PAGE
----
What are the penalties in Illinois for being charged with possession of cannabis with intent to deliver?

by Sami Azhari on March 5, 2010

Delivery of Cannabis Illinois

The law that makes it a criminal offense in the state of Illinois to possess cannabis (e.g., marijuana) with intent to deliver is the Illinois Cannabis Control Act, found at 720 ILCS 550/1 et seq.

Section 550/5 provides that it is illegal to manufacture, deliver, or possess with intent to deliver cannabis. To manufacture is to make a finished product of cannabis. Growing cannabis plants is a separate offense.

Thus the statute provides criminal penalties for packaging cannabis, distributing it, and possessing it with an intent to distribute it.

The law provides the following penalties for manufacture, delivery, and possession with intent to distribute:

  • 2.5 grams or less is a Class B misdemeanor, which carries 180 days in jail and a possible fine of $1,500. Supervision for first offenders is available. Supervision is a special type of sentence that results in a dismissal without conviction and can be expunged. There is a mandatory assessment of $200 in addition to fines and court costs.
  • 2.5 to 10 grams is a Class A misdemeanor offense. All Class A misdemeanor charges under Illinois law have a sentencing range of up to one year in jail and a fine of $2,500. A defendant who has no prior convictions is eligible for supervision. The mandatory assessment for a Class A misdemeanor violation of the Cannabis Control Act is $300.
  • 10 to 30 grams is a Class 4 felony, which carries 1-3 years prison (served in the Department of Corrections) and a possible fine of $25,000. A Class 4 felony offense for cannabis has a statutory assessment of $500.

When the defendant is charged with manufacturing, delivering, or possessing with intent to deliver than the above weights, the fine is increased presumably because the defendant was engaged in a business of selling cannabis. The law provides:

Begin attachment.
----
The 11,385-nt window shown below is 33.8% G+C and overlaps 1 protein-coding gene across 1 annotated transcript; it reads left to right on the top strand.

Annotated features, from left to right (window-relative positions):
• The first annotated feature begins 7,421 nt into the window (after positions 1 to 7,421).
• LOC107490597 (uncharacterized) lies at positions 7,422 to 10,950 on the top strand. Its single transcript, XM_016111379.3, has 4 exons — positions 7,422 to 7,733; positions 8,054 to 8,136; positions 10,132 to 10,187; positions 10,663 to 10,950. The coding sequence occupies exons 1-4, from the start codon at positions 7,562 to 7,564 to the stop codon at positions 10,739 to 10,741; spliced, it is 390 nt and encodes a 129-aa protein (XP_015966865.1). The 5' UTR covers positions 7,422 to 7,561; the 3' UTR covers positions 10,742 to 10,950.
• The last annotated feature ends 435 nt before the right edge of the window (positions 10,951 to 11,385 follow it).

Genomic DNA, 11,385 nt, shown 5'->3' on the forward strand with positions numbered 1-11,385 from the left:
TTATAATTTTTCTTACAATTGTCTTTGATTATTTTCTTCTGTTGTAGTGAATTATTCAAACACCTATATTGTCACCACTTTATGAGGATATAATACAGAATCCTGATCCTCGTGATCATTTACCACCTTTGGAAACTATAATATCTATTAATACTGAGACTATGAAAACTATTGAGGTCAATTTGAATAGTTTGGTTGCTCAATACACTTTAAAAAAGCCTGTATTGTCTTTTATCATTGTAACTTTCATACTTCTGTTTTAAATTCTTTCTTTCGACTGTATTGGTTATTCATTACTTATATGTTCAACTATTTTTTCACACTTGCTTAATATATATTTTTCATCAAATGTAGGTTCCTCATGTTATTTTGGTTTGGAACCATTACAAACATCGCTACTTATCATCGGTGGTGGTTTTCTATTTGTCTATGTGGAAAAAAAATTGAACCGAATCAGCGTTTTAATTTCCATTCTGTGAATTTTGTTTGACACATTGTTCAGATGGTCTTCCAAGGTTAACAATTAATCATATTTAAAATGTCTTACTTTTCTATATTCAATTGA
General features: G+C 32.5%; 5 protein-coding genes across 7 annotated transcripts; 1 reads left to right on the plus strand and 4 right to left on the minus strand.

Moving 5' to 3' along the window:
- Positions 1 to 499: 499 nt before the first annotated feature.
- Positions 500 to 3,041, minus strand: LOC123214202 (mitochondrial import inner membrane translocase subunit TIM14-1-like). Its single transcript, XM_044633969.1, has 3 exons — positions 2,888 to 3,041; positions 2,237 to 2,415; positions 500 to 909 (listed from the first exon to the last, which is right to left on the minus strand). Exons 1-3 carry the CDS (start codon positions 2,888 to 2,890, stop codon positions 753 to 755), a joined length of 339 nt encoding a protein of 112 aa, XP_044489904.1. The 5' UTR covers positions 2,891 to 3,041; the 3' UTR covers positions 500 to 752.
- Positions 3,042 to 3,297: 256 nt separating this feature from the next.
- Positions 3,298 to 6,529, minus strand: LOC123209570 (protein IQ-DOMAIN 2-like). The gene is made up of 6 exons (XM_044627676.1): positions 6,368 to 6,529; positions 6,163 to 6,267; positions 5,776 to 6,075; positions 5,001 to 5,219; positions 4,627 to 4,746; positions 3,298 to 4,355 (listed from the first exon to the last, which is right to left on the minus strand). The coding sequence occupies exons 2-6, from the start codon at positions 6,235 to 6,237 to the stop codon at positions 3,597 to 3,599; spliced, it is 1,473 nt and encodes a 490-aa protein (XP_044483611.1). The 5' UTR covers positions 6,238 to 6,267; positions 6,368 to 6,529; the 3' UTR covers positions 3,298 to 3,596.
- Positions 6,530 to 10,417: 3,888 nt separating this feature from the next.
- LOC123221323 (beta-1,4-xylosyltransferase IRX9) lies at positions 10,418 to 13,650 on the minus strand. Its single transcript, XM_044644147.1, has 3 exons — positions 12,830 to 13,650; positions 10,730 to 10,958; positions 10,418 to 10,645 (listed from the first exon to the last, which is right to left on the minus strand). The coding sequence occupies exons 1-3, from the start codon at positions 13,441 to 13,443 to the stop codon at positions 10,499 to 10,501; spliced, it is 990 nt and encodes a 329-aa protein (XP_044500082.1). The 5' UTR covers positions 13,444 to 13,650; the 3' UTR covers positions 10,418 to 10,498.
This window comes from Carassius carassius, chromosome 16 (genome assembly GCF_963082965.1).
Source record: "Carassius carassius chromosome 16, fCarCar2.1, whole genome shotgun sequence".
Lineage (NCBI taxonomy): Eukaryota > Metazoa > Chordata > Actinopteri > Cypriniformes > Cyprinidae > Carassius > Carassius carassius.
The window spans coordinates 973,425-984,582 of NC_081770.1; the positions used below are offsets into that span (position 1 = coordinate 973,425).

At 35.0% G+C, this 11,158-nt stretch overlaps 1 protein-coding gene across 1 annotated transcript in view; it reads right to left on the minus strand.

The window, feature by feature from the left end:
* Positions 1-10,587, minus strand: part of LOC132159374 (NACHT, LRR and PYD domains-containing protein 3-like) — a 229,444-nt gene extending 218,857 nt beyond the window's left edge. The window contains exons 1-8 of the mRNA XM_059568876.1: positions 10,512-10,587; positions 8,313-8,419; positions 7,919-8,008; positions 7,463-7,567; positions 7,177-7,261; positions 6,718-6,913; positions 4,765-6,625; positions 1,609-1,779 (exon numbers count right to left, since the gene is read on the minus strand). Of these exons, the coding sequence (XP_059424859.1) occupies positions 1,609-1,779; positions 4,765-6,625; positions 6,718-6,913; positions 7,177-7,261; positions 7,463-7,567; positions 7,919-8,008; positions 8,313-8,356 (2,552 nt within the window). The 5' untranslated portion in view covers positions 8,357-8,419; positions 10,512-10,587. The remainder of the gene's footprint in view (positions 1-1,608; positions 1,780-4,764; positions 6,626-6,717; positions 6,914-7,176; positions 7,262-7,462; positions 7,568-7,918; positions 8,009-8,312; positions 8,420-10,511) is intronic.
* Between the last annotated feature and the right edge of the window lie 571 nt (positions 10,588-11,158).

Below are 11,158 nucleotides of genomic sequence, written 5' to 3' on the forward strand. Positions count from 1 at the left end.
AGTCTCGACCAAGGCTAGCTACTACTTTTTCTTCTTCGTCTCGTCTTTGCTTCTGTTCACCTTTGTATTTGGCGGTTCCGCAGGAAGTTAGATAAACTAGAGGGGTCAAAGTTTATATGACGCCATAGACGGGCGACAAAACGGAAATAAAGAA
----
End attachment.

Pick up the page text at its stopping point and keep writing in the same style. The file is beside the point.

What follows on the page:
• 30 to 500 grams is a Class 3 felony (2-5 years prison) for which the fine can be up to $50,000.
  • 500 to 2,000 grams is a Class 2 felony (3-7 years Department of Corrections) and the fine can be up to $100,000.
  • 2,000 to 5,000 grams is a Class 1 felony for which the sentence can be 4-15 years prison and the fine can be up to $150,000.
  • 5,000 grams or more is a Class X felony. Probation is not possible for a Class X felony offense and the defendant must be sentenced to 6-30 years in the Department of Corrections. The fine can be $200,000.

The ordinary exchange of cannabis between friends is not charged as a criminal offense of delivery. Section 550/6 provides the following:

“Any delivery of cannabis which is a casual delivery shall be treated in all respects as possession of cannabis for purposes of penalties.”

The defendant is eligible for a special Section 550/10 probation for all manufacture, delivery, and possession with intent to deliver cannabis EXCEPT where the weight exceeds 30 grams. If the weight is 30 grams or less, the defendant can receive the special probation that allows the charge to be dismissed without a conviction after a period of two years. The record can also be expunged.

If the defendant is charged with a Class 3 felony for more than 30 grams, expungement is not possible.

For a defendant to have been charged with possession with intent to deliver, there must be evidence of intent to deliver. If the defendant made a verbal admission that he was selling marijuana, then that is enough evidence to convict.

However, where there is no confession, the State must prove intent to deliver with circumstantial evidence, such as excessive cash (US currency), individually wrapped, clear plastic baggies, a scale or weighing device, sandwich bags and rubber bands, multiple cell phones, etc. Many of these are common household items, and the defense lawyer should argue the client possessed cannabis for his own use.

Previous post:

Next post: